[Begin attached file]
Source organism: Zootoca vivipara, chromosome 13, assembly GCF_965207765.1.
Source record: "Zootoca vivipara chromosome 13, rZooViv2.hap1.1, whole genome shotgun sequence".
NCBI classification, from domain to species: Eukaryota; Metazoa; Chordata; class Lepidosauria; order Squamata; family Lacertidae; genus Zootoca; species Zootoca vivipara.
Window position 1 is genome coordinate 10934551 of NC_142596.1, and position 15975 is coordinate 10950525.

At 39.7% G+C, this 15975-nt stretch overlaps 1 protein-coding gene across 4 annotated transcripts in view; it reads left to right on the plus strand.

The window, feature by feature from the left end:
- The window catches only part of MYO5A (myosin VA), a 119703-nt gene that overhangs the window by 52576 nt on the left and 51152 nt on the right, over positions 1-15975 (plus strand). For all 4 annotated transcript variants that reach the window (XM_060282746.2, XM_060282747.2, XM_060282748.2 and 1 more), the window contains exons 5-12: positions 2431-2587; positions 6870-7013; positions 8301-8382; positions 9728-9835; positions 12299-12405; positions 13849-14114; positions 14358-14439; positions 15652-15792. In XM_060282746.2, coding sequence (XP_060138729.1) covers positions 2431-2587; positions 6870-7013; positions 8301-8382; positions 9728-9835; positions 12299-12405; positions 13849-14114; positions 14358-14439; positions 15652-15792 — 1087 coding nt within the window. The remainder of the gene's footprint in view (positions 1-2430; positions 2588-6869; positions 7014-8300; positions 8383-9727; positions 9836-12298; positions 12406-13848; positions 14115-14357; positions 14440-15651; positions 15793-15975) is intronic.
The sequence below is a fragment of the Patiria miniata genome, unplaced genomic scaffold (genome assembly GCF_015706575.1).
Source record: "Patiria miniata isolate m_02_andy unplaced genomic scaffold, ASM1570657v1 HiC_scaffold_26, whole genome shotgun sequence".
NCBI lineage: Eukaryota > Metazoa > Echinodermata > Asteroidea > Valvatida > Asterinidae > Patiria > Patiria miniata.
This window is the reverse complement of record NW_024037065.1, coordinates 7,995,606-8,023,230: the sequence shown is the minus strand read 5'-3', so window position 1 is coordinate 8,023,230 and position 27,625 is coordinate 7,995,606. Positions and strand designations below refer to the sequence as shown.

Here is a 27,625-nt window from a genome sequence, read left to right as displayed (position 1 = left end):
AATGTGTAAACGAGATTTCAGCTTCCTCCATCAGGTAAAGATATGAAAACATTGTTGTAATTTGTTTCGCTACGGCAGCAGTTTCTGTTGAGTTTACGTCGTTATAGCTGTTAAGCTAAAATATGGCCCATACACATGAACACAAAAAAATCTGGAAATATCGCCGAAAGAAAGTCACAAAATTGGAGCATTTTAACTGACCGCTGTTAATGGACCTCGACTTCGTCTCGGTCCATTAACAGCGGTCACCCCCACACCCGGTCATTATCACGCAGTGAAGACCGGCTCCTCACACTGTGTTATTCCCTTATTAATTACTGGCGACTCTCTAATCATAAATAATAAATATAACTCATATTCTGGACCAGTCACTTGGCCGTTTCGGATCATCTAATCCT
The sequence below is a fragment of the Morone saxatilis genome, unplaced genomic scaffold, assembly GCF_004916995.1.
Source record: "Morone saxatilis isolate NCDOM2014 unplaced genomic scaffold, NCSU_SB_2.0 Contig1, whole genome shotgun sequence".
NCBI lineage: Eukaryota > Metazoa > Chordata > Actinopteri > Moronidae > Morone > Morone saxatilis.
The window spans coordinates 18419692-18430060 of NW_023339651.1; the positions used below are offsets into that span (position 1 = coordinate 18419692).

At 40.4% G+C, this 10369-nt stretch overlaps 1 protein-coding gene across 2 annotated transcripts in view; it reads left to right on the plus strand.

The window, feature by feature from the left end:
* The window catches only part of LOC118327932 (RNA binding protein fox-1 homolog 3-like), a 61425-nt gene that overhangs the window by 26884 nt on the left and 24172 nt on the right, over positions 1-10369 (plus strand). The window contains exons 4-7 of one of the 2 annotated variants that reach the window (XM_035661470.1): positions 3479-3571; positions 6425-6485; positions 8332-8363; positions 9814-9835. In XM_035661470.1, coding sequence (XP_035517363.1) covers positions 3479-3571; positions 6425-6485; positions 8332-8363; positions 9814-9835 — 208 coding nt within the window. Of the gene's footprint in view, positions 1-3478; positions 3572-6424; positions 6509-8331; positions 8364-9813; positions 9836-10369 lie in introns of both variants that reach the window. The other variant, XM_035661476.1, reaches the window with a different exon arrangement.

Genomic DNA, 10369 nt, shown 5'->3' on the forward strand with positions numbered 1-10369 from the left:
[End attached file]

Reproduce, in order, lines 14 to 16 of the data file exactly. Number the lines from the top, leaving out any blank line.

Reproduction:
The sequence below is a fragment of the Morone saxatilis genome, unplaced genomic scaffold, assembly GCF_004916995.1.
Source record: "Morone saxatilis isolate NCDOM2014 unplaced genomic scaffold, NCSU_SB_2.0 Contig1, whole genome shotgun sequence".
NCBI lineage: Eukaryota > Metazoa > Chordata > Actinopteri > Moronidae > Morone > Morone saxatilis.